About 2 years ago I went on a skincare health kick. I don’t remember exactly what set it off, but it was probably after watching some doomsday documentary about the monsters living in our moisturizers. I’m pretty gullible when it comes to stuff like that, but I figure it’s better to be safe than sorry! I started off by cross-checking almost every bath & body product I was using on EWG’s Skin Deep Cosmetics Database. This is a great resource if you have a favorite product and want to know its potential hazard rating. I only felt comfortable using products with a rating lower than 4. As helpful as this was, I started feeling less trusting of the companies behind the labels. The cosmetics industry does have certain standards to live up to, but you can never know for sure if a label is completely honest! I know this mindset can send me off the deep end where I move into a tree house and eat leaves for the rest of my life, so in the interest of REALISM, I decided to take on a new hobby: SOAP MAKING!
The idea of knowing exactly what was going into my most frequently used bath product was definitely appealing, to say the least. I set out on a mission to create a moisturizing, cleansing, fragrant, all natural soap with quality ingredients. It also doesn’t hurt that quality handmade soaps make WONDERFUL gifts!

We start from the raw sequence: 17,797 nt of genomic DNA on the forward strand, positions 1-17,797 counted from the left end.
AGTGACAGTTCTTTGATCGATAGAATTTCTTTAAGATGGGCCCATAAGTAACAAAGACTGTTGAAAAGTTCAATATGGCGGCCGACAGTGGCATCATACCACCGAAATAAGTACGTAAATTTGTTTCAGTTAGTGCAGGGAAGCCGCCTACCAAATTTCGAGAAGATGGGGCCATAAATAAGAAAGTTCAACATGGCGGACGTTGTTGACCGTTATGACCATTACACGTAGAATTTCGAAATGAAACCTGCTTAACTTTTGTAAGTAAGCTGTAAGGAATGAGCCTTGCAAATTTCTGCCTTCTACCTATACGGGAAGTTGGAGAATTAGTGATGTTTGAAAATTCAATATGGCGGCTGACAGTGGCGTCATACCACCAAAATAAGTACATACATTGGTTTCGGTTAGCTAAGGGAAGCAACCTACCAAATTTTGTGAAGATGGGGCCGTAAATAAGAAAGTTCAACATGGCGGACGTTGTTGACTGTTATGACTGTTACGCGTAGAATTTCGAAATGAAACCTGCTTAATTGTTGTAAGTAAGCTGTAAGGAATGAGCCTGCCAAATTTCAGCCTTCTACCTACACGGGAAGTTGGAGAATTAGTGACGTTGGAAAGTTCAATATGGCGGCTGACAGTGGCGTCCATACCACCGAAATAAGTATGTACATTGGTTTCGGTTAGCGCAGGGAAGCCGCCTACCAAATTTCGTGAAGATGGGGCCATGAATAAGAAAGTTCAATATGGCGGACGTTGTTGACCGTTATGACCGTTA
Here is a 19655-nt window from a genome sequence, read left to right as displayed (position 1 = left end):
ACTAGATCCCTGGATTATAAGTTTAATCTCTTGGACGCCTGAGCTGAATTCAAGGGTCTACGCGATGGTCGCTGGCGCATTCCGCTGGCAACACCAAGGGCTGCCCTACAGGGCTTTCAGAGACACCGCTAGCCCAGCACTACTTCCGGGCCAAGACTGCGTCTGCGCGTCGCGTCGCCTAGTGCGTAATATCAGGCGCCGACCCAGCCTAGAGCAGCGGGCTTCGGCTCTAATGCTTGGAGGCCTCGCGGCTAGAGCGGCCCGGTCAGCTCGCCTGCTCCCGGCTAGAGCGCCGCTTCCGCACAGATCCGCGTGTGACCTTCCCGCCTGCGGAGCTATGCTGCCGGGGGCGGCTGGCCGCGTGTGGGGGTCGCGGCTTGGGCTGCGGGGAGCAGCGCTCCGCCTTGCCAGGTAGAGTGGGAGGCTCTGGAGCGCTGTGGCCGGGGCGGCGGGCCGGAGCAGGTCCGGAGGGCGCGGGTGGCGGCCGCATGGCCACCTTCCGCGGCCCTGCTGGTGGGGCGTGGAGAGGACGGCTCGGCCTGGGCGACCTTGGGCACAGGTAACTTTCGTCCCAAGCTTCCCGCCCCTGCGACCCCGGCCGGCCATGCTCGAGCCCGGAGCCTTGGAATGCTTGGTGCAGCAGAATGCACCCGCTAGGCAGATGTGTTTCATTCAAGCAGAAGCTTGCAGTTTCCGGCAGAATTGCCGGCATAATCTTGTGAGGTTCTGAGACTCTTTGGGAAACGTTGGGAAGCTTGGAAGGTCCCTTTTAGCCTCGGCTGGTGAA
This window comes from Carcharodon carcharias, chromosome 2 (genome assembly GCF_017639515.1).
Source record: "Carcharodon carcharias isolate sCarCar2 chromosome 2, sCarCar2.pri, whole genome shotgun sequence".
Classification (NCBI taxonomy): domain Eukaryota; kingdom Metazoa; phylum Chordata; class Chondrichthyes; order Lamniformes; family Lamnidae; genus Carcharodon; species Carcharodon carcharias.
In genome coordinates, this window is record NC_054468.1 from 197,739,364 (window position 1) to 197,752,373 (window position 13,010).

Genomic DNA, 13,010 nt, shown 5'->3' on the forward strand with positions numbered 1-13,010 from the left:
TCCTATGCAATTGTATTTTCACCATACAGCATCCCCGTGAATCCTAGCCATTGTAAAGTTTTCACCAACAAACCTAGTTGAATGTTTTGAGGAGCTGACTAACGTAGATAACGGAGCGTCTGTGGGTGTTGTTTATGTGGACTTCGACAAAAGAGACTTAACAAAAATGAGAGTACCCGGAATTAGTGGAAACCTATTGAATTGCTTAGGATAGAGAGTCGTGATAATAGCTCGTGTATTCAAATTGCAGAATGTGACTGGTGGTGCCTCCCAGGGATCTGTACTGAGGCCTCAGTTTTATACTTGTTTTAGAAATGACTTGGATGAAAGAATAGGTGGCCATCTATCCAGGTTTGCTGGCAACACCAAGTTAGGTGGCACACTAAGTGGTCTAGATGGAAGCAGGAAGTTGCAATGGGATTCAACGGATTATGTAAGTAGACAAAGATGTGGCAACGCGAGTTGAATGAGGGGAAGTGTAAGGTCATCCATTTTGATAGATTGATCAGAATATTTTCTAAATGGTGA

There are a few different methods of soap making, but the one I ended up loving was Cold Process (CP). This method has a short prep time and a long cure time. The cure time (4-6 weeks) is frustrating if you’re in a hurry to use your soap, but a long cure is necessary to produce the best quality. Making a batch of Cold Process Soap takes 1-2 hours initially and then an additional 4-6 weeks before you should use or gift it. This is how long it takes for the water to completely evaporate, resulting in a harder, longer lasting bar of soap. One misconception about CP cure time is that the soap is unsafe to use within the 4-6 week time frame because it hasn’t “saponified” yet. Saponification is the chemical reaction between fats, lye & water that produces the substance we call soap! It actually only takes about 2 days for saponification to complete. So technically, you can use your soap after 2 days, but it will be very soft and will most likely fall apart in the shower. “Aging” your soap is definitely encouraged! The long wait was annoying at first, but it allowed me to walk away from the project for a while, thus avoiding burnout (which I am 100% prone to) AND giving me something to look forward to!
Researching a topic like this can be extremely tedious, so I’m hoping to save budding CP soapers a little bit of trouble by consolidating everything I learned into this post. By the end, you will be equipped to try your first batch of CP soap!